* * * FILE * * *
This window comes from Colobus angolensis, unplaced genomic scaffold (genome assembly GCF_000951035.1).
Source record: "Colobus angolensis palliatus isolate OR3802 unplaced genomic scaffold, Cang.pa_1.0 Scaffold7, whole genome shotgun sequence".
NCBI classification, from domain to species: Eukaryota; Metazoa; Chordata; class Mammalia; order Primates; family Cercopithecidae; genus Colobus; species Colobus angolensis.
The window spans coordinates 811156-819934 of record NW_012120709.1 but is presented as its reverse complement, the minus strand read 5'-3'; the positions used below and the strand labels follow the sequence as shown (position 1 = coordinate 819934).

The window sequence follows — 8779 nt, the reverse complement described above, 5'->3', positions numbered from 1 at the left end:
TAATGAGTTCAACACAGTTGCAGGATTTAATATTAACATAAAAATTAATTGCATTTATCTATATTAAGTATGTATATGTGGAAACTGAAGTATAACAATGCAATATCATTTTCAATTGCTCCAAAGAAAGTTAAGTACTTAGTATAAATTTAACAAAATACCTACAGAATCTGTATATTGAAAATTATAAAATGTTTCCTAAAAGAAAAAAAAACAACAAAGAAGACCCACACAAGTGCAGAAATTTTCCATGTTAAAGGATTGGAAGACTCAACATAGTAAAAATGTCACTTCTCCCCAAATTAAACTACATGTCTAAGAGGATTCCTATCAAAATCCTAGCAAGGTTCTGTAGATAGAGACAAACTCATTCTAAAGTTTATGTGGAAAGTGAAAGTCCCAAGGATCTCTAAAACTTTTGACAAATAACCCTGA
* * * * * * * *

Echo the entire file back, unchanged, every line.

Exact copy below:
This window comes from Colobus angolensis, unplaced genomic scaffold (genome assembly GCF_000951035.1).
Source record: "Colobus angolensis palliatus isolate OR3802 unplaced genomic scaffold, Cang.pa_1.0 Scaffold7, whole genome shotgun sequence".
NCBI classification, from domain to species: Eukaryota; Metazoa; Chordata; class Mammalia; order Primates; family Cercopithecidae; genus Colobus; species Colobus angolensis.
The window spans coordinates 811156-819934 of record NW_012120709.1 but is presented as its reverse complement, the minus strand read 5'-3'; the positions used below and the strand labels follow the sequence as shown (position 1 = coordinate 819934).

The window sequence follows — 8779 nt, the reverse complement described above, 5'->3', positions numbered from 1 at the left end:
TAATGAGTTCAACACAGTTGCAGGATTTAATATTAACATAAAAATTAATTGCATTTATCTATATTAAGTATGTATATGTGGAAACTGAAGTATAACAATGCAATATCATTTTCAATTGCTCCAAAGAAAGTTAAGTACTTAGTATAAATTTAACAAAATACCTACAGAATCTGTATATTGAAAATTATAAAATGTTTCCTAAAAGAAAAAAAAACAACAAAGAAGACCCACACAAGTGCAGAAATTTTCCATGTTAAAGGATTGGAAGACTCAACATAGTAAAAATGTCACTTCTCCCCAAATTAAACTACATGTCTAAGAGGATTCCTATCAAAATCCTAGCAAGGTTCTGTAGATAGAGACAAACTCATTCTAAAGTTTATGTGGAAAGTGAAAGTCCCAAGGATCTCTAAAACTTTTGACAAATAACCCTGA